Of course, Sinn Fein comes with enormous baggage. My parents were shocked that I voted for them this time around. Theirs is a generation that will never be able to separate them from the IRA and “The Troubles”, particularly while Gerry Adams is still their president. They would no more vote Sinn Fein than they would DUP. I understand that and respect it, although I think it would be helpful to understand that BOTH parties in the (currently non-existent) NI assembly have their historical links with paramilitaries. As Mary Lou McDonald puts it, there are “multiple narratives” about Irish history, and they can never be reconciled. We must accept that to move forward. But I think that my generation has moved on, and I represent a new kind of voter in Ireland. One that would like a united Ireland post Brexit, but a united Ireland that is very different from the current one. I am not coming from a tribal Green vs Orange religious point of view, or a romantic Nationalist point of view, or even a hard-headed economic point of view. I am able to separate life now, and in the future, from the horrors of the past. The world is in a torrid state and I have come to the conclusion that I would like to have the option of living, with my child, in the place of my birth as one island and part of the EU – even with the undeniably deep flaws of that lumbering institution.

I’m not suggesting it will be easy or come about quickly. There may be some time before we even have a border poll. I will probably move back to England myself for a time, which makes this stance a tad hypocritical. I may live somewhere else entirely, depending how life goes. But I like what I’m hearing from Sinn Fein about the possibility of a different kind of Ireland. One where Church and State are separate, there is a National Health Service, equality is enshrined in law, women can choose abortion, economic policy considers the general population and Unionist identity is respected. One that is affordable because there is no duplication of resources, as is the current situation with partition. One that is global in outlook and part of, indeed contributing to, EU reform. It seems that voters in the Republic are warming to it also, given that Sinn Fein is now the third largest party there.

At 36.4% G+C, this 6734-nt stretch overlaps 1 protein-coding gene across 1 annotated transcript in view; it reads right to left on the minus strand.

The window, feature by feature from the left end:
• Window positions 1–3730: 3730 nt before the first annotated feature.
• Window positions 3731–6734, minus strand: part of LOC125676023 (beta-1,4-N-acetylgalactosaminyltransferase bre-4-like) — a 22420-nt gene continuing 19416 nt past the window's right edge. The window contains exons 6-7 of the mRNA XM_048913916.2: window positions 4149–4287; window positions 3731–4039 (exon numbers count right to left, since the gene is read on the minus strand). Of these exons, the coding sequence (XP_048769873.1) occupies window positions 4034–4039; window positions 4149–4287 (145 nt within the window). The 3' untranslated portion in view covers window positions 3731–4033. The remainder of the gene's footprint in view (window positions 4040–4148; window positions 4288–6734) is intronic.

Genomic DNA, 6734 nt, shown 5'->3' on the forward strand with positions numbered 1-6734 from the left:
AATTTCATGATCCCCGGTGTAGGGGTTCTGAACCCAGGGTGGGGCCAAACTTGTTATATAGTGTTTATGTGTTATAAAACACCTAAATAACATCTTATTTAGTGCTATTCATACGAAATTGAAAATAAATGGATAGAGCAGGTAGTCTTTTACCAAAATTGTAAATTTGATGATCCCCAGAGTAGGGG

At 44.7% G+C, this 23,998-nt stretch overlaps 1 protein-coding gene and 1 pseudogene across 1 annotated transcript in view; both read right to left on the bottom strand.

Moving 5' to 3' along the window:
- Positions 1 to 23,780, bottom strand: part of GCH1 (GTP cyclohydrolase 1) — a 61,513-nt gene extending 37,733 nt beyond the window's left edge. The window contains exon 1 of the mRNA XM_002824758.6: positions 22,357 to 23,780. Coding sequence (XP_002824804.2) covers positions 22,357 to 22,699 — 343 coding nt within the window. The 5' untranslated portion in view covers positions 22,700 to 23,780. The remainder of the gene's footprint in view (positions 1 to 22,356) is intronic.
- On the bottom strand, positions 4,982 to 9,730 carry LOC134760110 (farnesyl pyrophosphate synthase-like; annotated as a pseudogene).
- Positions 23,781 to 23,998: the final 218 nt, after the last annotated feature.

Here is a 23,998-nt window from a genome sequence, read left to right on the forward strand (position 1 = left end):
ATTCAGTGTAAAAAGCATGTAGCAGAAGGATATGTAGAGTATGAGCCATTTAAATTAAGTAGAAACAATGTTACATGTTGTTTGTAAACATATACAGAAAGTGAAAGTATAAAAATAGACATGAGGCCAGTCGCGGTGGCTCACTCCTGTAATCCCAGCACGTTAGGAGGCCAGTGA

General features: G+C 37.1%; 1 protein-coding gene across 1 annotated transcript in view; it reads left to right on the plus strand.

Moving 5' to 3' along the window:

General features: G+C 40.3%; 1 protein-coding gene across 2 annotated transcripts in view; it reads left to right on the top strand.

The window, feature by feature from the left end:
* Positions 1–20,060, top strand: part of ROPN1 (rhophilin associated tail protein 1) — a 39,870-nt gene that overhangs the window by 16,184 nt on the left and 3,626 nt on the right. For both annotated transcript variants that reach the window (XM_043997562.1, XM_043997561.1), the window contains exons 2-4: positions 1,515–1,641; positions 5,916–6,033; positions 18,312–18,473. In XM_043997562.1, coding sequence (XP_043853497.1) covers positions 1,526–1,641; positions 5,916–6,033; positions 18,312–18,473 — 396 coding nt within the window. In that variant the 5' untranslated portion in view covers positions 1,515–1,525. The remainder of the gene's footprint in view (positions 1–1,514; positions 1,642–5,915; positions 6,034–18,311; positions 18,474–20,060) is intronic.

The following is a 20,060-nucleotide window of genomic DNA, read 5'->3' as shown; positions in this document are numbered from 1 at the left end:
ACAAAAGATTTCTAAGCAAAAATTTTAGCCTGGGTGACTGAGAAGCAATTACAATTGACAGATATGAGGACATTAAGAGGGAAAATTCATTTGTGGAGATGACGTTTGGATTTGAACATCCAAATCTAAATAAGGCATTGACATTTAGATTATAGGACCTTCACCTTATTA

Many cynics scoff at these ideas and say that a leopard never changes its spots, the Unionist population in the North will never buy it, we can’t afford it, there will be renewed violence, people in the South don’t want it anyway, tribalism will continue, we are all doomed. I’m sure the picture is much more complex than I’m presenting here. But I’m also sure that I’m not alone in looking at Irish politics anew. we can choose to see this as an opportunity. We can choose not to listen to those negative voices. And I will do what I can, from Northern Ireland, England or anywhere else, to continue the conversation and contribute to a new vision for Ireland in these unprecedented political times.